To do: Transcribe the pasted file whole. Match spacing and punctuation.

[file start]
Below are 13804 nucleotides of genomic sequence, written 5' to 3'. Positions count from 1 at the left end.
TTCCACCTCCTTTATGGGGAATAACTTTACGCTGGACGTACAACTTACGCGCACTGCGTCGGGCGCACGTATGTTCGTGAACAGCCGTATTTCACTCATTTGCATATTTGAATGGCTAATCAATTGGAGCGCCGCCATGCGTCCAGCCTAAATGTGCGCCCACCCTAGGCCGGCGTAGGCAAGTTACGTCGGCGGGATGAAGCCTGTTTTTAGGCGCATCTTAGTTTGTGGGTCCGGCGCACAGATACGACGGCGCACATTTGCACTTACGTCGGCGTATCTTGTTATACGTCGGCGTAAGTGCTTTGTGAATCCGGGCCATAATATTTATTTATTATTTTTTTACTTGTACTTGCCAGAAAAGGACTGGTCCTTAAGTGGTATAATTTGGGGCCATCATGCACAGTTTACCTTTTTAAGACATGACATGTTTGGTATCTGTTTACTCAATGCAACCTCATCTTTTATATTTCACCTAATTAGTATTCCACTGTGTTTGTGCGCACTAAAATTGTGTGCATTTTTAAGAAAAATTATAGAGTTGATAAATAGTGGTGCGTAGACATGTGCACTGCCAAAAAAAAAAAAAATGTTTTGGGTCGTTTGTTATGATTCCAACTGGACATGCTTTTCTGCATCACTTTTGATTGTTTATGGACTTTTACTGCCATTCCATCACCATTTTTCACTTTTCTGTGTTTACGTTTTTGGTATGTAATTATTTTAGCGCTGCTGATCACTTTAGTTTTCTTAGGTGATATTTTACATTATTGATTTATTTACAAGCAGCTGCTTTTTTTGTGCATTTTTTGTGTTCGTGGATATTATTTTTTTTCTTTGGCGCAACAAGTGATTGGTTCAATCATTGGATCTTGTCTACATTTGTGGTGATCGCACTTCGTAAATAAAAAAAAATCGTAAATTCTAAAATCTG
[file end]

Below are 13804 nucleotides of genomic sequence, written 5' to 3'. Positions count from 1 at the left end.
TTCCACCTCCTTTATGGGGAATAACTTTACGCTGGACGTACAACTTACGCGCACTGCGTCGGGCGCACGTATGTTCGTGAACAGCCGTATTTCACTCATTTGCATATTTGAATGGCTAATCAATTGGAGCGCCGCCATGCGTCCAGCCTAAATGTGCGCCCACCCTAGGCCGGCGTAGGCAAGTTACGTCGGCGGGATGAAGCCTGTTTTTAGGCGCATCTTAGTTTGTGGGTCCGGCGCACAGATACGACGGCGCACATTTGCACTTACGTCGGCGTATCTTGTTATACGTCGGCGTAAGTGCTTTGTGAATCCGGGCCATAATATTTATTTATTATTTTTTTACTTGTACTTGCCAGAAAAGGACTGGTCCTTAAGTGGTATAATTTGGGGCCATCATGCACAGTTTACCTTTTTAAGACATGACATGTTTGGTATCTGTTTACTCAATGCAACCTCATCTTTTATATTTCACCTAATTAGTATTCCACTGTGTTTGTGCGCACTAAAATTGTGTGCATTTTTAAGAAAAATTATAGAGTTGATAAATAGTGGTGCGTAGACATGTGCACTGCCAAAAAAAAAAAAAATGTTTTGGGTCGTTTGTTATGATTCCAACTGGACATGCTTTTCTGCATCACTTTTGATTGTTTATGGACTTTTACTGCCATTCCATCACCATTTTTCACTTTTCTGTGTTTACGTTTTTGGTATGTAATTATTTTAGCGCTGCTGATCACTTTAGTTTTCTTAGGTGATATTTTACATTATTGATTTATTTACAAGCAGCTGCTTTTTTTGTGCATTTTTTGTGTTCGTGGATATTATTTTTTTTCTTTGGCGCAACAAGTGATTGGTTCAATCATTGGATCTTGTCTACATTTGTGGTGATCGCACTTCGTAAATAAAAAAAAATCGTAAATTCTAAAATCTG